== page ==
With provincial elections come and gone, Calgary returns to skin-tight business pants, despite the best efforts of many a student and hippy. Political differences aside, we share a common interest--sex. And Calgarians saw it come and go last weekend during Taboo... The Naughty but Nice Sex Show.
"Anybody can find a black skirt in the mall, but it's really hard to find a black velvet corset," says Barbie Anderson-Walley, owner of the fetish and gothic wear store Barbies Shop. "Of course, the transvestites found me really quick. I never realized how hard it was for them to acquire stuff."
The secret to the show's popularity: whether those emerging from prudishness or members of the Calgary Kink Society, it's a chance to peruse sexual products in the safety of numbers. And of course, there are the full-bodied women spilling out of corsets, brandishing cats o' nine tails and paddles to provide free whipping demonstrations.
"It's exposure to people who wouldn't normally come in my store," explains Barbie. "They don't know what lurks behind that door. An arena like this gives it a neutral format."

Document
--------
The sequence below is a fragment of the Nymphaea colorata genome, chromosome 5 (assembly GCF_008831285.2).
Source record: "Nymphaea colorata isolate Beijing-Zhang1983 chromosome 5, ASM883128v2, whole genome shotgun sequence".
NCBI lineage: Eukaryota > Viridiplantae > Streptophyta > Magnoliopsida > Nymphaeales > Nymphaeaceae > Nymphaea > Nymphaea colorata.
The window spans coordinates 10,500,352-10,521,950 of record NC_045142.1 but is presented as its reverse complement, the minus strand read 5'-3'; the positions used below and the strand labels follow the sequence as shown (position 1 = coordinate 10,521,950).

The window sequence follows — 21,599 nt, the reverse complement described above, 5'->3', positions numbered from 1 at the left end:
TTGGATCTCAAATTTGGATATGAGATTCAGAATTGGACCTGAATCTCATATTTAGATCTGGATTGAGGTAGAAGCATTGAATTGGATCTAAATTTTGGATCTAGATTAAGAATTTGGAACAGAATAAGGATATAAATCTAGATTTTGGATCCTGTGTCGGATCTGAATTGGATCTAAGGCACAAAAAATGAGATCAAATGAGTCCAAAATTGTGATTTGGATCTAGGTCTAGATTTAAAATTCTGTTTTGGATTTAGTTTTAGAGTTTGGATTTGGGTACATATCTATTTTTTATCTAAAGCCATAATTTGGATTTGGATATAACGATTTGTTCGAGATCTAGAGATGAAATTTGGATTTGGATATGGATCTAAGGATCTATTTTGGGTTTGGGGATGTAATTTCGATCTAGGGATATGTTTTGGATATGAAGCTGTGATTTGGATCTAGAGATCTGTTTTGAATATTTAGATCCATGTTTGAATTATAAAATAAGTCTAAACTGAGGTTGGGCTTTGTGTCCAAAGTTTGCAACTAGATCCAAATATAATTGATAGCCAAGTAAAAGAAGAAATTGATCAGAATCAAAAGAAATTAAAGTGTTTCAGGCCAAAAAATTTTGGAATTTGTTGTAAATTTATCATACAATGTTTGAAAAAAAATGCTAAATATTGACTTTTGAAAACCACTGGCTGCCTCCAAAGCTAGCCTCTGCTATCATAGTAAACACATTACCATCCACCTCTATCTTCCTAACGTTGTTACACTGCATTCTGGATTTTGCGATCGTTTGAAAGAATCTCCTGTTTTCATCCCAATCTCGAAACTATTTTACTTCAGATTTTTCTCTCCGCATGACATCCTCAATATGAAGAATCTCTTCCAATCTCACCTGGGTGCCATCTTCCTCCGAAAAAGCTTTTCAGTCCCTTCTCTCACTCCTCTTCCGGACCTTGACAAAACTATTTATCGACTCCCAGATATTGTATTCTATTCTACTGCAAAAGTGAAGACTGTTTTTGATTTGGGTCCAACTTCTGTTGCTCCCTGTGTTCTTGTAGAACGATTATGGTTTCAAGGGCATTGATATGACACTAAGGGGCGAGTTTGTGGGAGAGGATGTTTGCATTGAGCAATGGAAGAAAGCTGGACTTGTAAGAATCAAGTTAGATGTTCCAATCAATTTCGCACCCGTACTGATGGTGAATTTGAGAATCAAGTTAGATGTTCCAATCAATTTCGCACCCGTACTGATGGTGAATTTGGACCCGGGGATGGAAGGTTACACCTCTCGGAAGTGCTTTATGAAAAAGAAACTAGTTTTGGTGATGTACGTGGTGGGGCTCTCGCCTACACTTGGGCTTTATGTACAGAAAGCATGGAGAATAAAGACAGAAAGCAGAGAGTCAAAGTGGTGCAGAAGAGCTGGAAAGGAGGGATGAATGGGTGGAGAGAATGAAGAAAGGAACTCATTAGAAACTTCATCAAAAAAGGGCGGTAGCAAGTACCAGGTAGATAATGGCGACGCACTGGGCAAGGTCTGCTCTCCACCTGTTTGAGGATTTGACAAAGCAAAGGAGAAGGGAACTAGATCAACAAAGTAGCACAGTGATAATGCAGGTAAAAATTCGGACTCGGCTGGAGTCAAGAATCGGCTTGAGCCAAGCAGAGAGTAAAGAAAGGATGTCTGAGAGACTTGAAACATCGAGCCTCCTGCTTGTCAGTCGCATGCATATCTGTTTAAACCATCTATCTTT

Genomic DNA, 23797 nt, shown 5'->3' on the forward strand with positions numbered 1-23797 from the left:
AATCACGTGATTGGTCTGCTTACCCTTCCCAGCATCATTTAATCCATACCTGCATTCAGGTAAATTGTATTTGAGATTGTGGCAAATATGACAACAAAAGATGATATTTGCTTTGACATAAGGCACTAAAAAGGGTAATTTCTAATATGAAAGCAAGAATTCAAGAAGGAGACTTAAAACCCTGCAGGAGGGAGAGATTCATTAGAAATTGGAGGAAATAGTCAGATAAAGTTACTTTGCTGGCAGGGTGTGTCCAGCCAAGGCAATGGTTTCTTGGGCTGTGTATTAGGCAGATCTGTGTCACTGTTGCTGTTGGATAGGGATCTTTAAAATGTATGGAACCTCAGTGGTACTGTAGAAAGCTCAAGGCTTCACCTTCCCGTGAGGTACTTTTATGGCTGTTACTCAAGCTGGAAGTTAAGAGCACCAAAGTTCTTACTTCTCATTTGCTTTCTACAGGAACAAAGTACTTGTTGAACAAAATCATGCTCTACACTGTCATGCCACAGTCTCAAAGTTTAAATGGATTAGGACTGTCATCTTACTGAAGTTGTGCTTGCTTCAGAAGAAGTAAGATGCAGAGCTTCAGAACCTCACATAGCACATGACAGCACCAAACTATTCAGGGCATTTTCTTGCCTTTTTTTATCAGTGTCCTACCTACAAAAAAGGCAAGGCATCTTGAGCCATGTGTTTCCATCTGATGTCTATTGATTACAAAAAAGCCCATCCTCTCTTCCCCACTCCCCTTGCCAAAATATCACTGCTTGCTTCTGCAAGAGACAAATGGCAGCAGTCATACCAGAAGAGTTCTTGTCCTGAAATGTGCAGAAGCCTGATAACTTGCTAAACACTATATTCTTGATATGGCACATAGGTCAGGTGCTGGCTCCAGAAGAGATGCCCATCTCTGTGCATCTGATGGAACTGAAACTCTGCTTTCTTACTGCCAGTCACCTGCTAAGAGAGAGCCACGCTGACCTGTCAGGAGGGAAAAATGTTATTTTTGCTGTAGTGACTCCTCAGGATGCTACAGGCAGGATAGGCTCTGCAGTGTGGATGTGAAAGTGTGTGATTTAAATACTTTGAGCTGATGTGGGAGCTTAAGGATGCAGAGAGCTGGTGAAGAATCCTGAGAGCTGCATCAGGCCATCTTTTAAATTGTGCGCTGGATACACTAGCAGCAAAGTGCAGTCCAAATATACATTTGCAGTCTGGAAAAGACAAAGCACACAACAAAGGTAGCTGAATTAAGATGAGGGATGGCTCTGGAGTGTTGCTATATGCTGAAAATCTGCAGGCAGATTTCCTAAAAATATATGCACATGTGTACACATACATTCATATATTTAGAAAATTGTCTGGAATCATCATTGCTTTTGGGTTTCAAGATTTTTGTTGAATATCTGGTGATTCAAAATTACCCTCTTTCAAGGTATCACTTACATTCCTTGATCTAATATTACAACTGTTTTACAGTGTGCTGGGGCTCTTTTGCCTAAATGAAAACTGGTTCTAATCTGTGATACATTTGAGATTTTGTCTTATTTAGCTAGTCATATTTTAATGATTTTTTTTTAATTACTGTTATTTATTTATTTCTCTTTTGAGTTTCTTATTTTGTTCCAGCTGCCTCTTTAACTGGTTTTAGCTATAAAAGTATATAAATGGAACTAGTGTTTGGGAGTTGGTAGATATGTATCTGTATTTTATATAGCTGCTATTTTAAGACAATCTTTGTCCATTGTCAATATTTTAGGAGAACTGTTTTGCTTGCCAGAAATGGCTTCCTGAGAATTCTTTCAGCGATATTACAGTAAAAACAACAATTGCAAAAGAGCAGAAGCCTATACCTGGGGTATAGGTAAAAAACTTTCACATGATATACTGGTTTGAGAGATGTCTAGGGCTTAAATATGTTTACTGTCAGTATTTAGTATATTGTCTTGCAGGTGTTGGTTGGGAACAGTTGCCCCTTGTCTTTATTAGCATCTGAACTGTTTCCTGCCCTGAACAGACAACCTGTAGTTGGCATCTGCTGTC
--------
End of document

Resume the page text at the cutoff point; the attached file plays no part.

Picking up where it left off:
Expose themselves they did, along with the chain-clad D'Hagen's stage show. D'Hagen's designer Linda Langs exemplifies her exhibitionist ways, recounting a story involving a SAIT photography student.
"He says, 'we have to win by taking the most unique pictures, and three bondage cages on your front lawn is pretty unique,'" she recalls.
The only major problem was the show's ambiguous atmosphere. There may be something carnal about things with holes in them, but selling mini donuts at the sex show is like giving away dildos as at the Stampede.
One vendor was displeased with the overhead fluorescent lights left on in the warehouse-like room, making it feel like a hockey arena, not a place to sell sexy wares.
Despite these transgressions, the show's libido still went strong, thanks to the mainstage events, proving once again we can indeed all get along with nothing but love and a healthy dose of sex.